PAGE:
by E.M. Bartlett and Albert Brumley and originally recorded by the Chuck Wagon
Gang in February 1951 titled Camping in Canaan’s Land.

Don’t bury your head in the sand

This metaphor means not to try to avoid the inevitable,
especially danger, by pretending it doesn’t exist. The root of this comes from
a story written by philosopher Pliny the Elder (23-70AD) in Ancient Rome
suggesting that ostriches hide their heads in bushes. Later it was claimed that
they hide their heads in the sand and that they think if they can’t see people,
then the people are not able to see them. On Friday evening, 11 June 1858, Charles Spurgeon, one of the
most influential ministers of his day, used this illustration in his rousing
sermon, ‘A Free Salvation’ on the Grandstand at Epsom Race-Course in London:

“Did you ever hear of the ostrich? When
the hunter pursues it, the poor silly bird flies away as fast as it can, and
when it sees that there is no way of escape, what do you suppose it does?

Have a date with destiny

This is a cliché for an inevitable future event or encounter
which will likely prove to be of momentous importance or significance. The
earliest known printed citation is found on page 84 of Forensic of Pi Kappa Delta, March 1939, in an article by Rhodes
Scholar Jack Heires, Yankton, South Dakota:

“Whether or not we have a “date with destiny” we know that it will
require the mobilization of all of the facilities to cope with the problems of
this perplexed world into which we shall graduate.”

Note the quotes, signifying that it had been in use
previously, at least in speech. It was famously used by highly respected United Methodist
pastor, Rev. Ralph W. Stockman, in his 1943 address given before the American
Association to Promote Teaching of Speech to the Deaf which was titled “Our
Date with Destiny.” A book titled Date
with Destiny: A Preamble to Christian Culture, The Forbidden Lectures was
published in January 1944. After this,
use of the phrase spread to all facets of American society. All of humanity has a date with destiny at the close of this

At the eleventh hour

The basis for this idiom comes from the parable of the
Vineyard given by Jesus in Matthew
20:11-16, in which the workers hired at the eleventh hour, received the
same wages as those who were hired at the beginning of the work day. Since the signing of the armistice at the end of World War
I, at the eleventh hour, of the eleventh day, of the eleventh month of 1918,
the phrase ‘eleventh hour’ has come to prominence as meaning the last

A modern example is that of newscaster
Natalie Morales, who, on NBC TV’s Today Show on the morning of Friday, December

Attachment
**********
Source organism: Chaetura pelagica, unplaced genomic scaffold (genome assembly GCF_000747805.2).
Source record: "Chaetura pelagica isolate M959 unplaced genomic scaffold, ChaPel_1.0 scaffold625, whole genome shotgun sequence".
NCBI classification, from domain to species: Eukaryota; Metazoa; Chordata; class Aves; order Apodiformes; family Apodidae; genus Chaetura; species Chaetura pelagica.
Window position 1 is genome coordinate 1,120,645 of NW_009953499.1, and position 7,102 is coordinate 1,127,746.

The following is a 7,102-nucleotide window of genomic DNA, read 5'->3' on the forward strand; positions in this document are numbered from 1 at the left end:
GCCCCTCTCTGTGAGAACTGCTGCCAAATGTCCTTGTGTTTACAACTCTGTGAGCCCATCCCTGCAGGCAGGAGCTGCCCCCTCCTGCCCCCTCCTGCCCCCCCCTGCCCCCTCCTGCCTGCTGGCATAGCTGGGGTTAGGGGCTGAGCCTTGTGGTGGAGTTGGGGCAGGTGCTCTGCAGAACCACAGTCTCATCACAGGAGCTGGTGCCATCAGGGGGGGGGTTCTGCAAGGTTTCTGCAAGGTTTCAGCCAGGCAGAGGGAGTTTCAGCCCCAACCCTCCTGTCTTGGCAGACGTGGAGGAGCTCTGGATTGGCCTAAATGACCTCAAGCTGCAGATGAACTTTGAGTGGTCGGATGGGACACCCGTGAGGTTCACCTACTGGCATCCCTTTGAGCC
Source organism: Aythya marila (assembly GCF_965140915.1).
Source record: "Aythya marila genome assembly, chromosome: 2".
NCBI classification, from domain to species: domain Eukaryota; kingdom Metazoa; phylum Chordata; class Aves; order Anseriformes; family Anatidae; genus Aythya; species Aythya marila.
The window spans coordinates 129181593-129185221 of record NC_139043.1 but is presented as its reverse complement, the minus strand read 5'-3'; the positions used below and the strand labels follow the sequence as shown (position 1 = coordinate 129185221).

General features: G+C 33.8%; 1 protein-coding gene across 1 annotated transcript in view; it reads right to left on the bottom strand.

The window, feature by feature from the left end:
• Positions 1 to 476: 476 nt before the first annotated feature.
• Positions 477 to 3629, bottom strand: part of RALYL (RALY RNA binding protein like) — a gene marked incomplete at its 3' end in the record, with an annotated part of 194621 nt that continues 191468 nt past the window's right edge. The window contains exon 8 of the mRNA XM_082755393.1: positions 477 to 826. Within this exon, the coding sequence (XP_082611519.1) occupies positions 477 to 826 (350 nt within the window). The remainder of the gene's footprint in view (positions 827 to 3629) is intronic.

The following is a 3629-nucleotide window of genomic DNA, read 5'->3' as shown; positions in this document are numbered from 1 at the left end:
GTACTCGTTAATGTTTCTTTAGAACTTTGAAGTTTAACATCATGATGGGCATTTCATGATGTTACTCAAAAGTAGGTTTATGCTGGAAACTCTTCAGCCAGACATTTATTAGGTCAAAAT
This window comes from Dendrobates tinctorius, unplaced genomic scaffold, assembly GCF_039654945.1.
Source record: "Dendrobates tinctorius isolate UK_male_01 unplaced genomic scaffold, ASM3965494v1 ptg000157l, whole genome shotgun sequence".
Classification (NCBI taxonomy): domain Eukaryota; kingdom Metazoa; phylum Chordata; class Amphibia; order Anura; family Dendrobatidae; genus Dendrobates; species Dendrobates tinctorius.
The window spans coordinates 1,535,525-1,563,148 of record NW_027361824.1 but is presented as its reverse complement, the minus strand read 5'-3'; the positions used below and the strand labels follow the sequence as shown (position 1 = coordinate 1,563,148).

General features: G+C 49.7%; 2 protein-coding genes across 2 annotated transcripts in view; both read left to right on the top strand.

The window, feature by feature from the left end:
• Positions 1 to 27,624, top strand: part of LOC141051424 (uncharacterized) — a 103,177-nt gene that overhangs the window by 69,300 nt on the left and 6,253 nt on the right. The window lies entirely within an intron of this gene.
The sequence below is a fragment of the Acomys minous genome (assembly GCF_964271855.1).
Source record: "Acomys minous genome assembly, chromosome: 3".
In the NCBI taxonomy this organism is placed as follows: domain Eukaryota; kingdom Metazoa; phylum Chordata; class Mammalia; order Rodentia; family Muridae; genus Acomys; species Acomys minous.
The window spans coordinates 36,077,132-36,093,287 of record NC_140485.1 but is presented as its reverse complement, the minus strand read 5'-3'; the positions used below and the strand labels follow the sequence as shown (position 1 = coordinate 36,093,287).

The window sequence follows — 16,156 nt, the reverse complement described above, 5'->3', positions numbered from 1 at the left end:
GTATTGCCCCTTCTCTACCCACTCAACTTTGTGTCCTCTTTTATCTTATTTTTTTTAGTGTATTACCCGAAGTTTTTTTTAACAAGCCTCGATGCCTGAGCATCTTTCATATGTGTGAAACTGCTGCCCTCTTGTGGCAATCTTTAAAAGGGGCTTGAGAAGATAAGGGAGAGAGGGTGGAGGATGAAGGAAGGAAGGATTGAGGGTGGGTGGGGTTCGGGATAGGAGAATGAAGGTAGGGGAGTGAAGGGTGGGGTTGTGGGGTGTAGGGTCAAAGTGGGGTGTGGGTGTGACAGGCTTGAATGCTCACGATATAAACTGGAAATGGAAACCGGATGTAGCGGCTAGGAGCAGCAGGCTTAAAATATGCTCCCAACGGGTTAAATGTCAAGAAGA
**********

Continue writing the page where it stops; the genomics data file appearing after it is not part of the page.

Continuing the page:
16th, 2011, announced, “An eleventh hour deal has been reached to
avoid a government shutdown ahead of tonight’s midnight deadline.” The deal,
however, proved short-lived and it was ‘back to the old drawing board.’

After Jesus conversation with the
Samaritan woman at the well in which he told her of her life and how the Living
Water would satisfy her longing, in John 4, His disciples admonished Him to get
something to eat. He told them He had food to eat, and that it was to do the
will of His Father. Then in verse 35, He told them that their saying, “It’s
still four months until harvest” was no longer true. “I tell you, open your
eyes and look at the fields.

Hope against hope

This old adage means to remain optimistic about something
when all the odds are against it. It is based on the New Testament letter of
the Apostle Paul to the Romans, 4:18:

all hope, Abraham in hope believed and so became the father of many nations…”

In one of the first known printed examples, Robert Hall, MA,
used it in an address to Rev. Eustace Carey on January 19, 1914 ‘on his
designation as a Christian Missionary to India.’ It is found on page 15:

“Hence the absolute necessity of a
vigorous faith in the promises of God, respecting the future renovation of
mankind, which will support you amidst the greatest discouragements, prompt you
to hope against hope…”

 Beginning in the
1840s it became very popular and was used in scores of sermons, books, poems,
etc. Trusting
God means that we have faith in Him no matter what is happening around us. Being members of this Holy Order means that we have likeminded brothers and
sisters who are here for us and will remember us in prayer. nnDnn,

Stan St.